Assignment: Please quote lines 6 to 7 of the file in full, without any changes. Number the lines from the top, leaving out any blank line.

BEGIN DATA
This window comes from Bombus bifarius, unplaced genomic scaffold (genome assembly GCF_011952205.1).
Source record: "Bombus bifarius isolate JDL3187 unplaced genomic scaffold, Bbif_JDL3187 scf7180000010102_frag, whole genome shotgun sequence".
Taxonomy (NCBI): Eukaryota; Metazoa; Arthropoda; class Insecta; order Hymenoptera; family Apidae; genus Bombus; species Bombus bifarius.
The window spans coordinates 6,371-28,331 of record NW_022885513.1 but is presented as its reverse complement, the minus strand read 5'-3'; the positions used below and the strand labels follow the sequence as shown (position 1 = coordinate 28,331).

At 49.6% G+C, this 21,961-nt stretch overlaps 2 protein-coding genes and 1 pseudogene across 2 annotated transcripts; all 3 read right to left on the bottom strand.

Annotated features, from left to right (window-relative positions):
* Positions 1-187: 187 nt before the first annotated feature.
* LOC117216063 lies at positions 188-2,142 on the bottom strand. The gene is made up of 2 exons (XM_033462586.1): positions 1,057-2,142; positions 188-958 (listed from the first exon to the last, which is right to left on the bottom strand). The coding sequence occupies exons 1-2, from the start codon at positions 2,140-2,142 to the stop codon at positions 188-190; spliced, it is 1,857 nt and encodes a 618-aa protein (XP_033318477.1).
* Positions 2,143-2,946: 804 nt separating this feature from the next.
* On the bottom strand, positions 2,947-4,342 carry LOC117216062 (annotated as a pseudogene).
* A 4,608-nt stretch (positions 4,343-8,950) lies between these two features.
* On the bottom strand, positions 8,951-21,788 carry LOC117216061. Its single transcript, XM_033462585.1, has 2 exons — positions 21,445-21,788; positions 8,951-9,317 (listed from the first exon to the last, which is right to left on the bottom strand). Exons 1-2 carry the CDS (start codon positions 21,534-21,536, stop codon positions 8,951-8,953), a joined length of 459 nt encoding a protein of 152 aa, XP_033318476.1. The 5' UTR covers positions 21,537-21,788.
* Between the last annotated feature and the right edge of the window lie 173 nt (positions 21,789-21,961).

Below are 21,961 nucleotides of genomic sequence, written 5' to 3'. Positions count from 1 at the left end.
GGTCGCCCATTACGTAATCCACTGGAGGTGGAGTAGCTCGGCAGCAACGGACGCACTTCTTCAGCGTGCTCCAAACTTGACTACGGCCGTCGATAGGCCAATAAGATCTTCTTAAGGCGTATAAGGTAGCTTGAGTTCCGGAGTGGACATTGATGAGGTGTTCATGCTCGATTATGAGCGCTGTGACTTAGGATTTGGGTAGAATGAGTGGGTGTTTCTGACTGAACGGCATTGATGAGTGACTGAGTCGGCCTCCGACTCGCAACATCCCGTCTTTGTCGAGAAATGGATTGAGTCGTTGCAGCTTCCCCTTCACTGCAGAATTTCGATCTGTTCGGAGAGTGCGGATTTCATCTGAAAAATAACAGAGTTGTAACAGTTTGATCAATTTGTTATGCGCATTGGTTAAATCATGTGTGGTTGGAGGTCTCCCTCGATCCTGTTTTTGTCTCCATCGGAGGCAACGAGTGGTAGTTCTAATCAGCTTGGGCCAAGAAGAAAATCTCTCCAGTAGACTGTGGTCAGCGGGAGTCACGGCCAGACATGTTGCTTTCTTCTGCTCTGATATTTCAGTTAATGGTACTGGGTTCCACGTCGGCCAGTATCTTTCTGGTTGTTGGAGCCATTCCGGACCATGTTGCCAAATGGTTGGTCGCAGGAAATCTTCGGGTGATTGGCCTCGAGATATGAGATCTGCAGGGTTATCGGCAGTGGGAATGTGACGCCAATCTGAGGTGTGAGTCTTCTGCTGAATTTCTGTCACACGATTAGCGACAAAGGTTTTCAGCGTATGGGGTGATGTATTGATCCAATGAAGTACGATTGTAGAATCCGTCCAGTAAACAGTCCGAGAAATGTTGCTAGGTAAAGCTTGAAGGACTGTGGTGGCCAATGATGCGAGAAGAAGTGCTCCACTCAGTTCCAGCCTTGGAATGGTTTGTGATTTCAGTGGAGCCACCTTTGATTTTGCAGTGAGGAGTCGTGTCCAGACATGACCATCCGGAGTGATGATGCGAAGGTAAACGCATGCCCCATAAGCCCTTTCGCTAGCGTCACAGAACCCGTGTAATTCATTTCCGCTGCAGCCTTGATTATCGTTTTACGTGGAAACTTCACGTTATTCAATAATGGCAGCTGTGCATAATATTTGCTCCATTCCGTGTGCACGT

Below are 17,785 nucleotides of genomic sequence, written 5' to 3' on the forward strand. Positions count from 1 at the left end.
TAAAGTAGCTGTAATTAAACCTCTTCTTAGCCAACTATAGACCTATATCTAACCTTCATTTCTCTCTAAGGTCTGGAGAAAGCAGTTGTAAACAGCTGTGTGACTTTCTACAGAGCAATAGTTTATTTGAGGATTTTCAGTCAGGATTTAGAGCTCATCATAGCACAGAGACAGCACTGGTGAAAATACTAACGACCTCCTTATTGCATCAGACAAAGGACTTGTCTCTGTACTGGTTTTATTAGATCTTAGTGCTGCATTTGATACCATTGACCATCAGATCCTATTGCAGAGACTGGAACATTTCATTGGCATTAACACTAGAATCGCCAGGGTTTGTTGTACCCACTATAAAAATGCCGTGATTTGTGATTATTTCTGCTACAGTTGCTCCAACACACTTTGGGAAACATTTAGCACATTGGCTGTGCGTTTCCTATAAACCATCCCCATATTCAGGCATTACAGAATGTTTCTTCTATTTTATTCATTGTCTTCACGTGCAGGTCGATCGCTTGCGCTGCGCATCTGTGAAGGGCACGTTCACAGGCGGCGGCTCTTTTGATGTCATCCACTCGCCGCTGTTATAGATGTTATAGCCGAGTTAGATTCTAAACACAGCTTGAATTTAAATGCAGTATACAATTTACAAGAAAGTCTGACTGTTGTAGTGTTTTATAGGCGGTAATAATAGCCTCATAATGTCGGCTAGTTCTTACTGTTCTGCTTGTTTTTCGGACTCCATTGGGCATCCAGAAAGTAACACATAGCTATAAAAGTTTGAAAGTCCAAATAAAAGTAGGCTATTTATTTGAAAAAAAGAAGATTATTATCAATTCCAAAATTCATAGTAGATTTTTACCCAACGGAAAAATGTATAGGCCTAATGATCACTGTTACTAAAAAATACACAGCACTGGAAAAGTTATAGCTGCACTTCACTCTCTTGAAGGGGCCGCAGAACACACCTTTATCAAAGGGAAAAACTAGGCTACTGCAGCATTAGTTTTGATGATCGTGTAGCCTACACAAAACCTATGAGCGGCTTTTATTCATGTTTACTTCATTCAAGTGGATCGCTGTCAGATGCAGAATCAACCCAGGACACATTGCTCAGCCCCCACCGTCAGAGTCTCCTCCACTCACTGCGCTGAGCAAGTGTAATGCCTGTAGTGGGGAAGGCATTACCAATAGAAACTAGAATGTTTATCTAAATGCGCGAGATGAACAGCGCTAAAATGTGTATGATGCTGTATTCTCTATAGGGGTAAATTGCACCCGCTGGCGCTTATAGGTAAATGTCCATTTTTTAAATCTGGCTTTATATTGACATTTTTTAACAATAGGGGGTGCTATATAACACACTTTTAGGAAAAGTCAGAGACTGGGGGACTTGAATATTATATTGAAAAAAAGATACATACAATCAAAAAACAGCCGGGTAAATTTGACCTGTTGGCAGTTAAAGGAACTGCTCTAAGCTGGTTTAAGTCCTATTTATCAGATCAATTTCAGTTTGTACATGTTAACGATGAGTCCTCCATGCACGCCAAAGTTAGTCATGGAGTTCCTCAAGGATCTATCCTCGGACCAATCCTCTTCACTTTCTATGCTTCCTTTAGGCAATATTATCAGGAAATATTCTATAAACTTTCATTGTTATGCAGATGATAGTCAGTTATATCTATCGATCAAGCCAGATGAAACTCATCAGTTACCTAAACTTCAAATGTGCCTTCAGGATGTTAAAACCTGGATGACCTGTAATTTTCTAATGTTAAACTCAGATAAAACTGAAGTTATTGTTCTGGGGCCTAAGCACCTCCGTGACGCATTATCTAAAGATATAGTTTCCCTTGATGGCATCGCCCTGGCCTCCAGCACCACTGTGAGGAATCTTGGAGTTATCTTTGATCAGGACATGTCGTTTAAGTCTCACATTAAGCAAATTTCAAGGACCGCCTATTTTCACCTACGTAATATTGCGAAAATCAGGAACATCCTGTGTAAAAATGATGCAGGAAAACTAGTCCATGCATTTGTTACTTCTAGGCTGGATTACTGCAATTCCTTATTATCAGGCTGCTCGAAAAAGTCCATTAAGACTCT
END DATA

Annotated features, from left to right (window-relative positions):
* Positions 1-187: 187 nt before the first annotated feature.